Jestina Mukoko, head of a local rights group, had challenged her prosecution at the country’s highest court, accusing state security agents of abducting her from her home during a dawn raid and torturing her while she was held at secret locations, Reuters reports.
The ruling opens the way for other human rights and opposition activists to have similar charges dropped, a move that could help ease tension within the unity government formed by bitter rivals President Robert Mugabe and Prime Minister Morgan Tsvangirai.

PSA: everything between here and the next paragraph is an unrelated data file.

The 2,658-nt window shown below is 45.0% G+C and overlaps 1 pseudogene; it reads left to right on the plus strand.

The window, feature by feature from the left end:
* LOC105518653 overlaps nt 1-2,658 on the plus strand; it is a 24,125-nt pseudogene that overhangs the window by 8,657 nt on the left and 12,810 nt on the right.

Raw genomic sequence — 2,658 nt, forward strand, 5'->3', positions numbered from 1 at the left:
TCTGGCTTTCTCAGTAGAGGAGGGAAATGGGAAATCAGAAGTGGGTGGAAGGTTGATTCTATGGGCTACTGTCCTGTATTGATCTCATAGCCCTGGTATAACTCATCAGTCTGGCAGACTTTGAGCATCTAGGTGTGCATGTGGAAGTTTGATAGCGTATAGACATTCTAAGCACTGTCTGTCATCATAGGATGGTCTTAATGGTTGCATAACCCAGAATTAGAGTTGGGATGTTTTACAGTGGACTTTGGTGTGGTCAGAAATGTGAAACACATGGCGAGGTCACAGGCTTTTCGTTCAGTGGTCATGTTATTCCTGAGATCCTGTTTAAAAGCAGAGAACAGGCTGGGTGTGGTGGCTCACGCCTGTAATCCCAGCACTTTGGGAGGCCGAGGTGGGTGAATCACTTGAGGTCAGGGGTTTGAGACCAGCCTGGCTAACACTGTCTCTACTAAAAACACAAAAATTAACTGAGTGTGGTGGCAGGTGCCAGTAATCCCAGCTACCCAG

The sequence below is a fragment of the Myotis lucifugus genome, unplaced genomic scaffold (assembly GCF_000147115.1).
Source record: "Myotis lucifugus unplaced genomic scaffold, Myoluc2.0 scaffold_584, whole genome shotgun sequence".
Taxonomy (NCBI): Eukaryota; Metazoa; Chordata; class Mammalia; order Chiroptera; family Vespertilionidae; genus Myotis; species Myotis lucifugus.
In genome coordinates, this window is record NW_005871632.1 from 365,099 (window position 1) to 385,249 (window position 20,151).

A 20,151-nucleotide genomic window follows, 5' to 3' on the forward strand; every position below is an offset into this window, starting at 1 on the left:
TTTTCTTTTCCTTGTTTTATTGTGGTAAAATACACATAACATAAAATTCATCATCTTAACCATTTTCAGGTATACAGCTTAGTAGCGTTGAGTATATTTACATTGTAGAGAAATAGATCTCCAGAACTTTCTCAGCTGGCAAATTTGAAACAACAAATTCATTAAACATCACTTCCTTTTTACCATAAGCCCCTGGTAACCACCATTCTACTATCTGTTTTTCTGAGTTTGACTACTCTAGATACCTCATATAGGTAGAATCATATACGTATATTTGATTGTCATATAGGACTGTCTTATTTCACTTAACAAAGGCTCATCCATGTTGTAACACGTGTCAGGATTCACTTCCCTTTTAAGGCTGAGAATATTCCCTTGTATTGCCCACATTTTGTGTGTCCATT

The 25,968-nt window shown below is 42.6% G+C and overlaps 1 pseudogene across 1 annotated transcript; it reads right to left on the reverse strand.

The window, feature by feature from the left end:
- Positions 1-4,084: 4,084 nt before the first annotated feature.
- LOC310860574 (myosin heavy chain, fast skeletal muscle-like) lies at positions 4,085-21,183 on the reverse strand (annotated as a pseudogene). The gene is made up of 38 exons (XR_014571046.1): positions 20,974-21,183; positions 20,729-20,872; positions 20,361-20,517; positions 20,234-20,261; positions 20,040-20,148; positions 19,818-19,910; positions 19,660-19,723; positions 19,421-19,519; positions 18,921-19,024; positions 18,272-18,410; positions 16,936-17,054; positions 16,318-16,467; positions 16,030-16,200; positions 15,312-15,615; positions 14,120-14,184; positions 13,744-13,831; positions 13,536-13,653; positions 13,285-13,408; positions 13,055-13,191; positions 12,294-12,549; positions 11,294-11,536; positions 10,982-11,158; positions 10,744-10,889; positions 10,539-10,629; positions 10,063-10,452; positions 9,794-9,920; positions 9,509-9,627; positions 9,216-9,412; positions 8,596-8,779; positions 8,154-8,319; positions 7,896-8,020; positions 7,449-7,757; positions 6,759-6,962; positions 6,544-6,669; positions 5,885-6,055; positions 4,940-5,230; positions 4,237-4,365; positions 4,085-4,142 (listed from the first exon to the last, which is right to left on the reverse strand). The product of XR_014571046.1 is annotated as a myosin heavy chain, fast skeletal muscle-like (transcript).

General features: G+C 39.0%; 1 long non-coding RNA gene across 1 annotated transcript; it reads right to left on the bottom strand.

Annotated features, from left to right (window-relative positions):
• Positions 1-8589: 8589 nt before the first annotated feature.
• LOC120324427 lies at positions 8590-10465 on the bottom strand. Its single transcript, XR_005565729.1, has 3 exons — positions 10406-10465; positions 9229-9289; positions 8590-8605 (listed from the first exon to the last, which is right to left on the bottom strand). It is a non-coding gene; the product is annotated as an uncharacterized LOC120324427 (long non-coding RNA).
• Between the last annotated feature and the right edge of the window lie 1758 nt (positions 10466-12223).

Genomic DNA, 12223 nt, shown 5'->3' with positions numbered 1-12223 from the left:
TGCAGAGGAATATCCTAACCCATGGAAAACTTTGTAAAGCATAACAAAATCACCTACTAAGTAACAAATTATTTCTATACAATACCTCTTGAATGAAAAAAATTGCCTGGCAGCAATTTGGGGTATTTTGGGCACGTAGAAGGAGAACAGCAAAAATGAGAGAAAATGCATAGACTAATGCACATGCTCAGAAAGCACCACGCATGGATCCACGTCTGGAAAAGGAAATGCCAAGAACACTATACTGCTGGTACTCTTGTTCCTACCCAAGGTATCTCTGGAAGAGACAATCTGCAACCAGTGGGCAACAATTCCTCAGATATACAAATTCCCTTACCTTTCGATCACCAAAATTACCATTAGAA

Delivering the ruling, Chief Justice Godfrey Chidyausiku agreed with Mukoko’s lawyers that state security agents had not upheld her rights when bringing her before the courts.
“The state, through its agents, violated the applicant’s constitutional rights to the extent of … entitling the applicant a permanent stay of criminal prosecution,” Chidyausiku said.
Mukoko, who was abducted from her home in a dawn raid last year, wept and hugged friends and relatives outside the courtroom.
“It just did not make sense, I could not believe people could charge me with something like that … and to be referred to as a common criminal, ah …,” a relieved Mukoko said.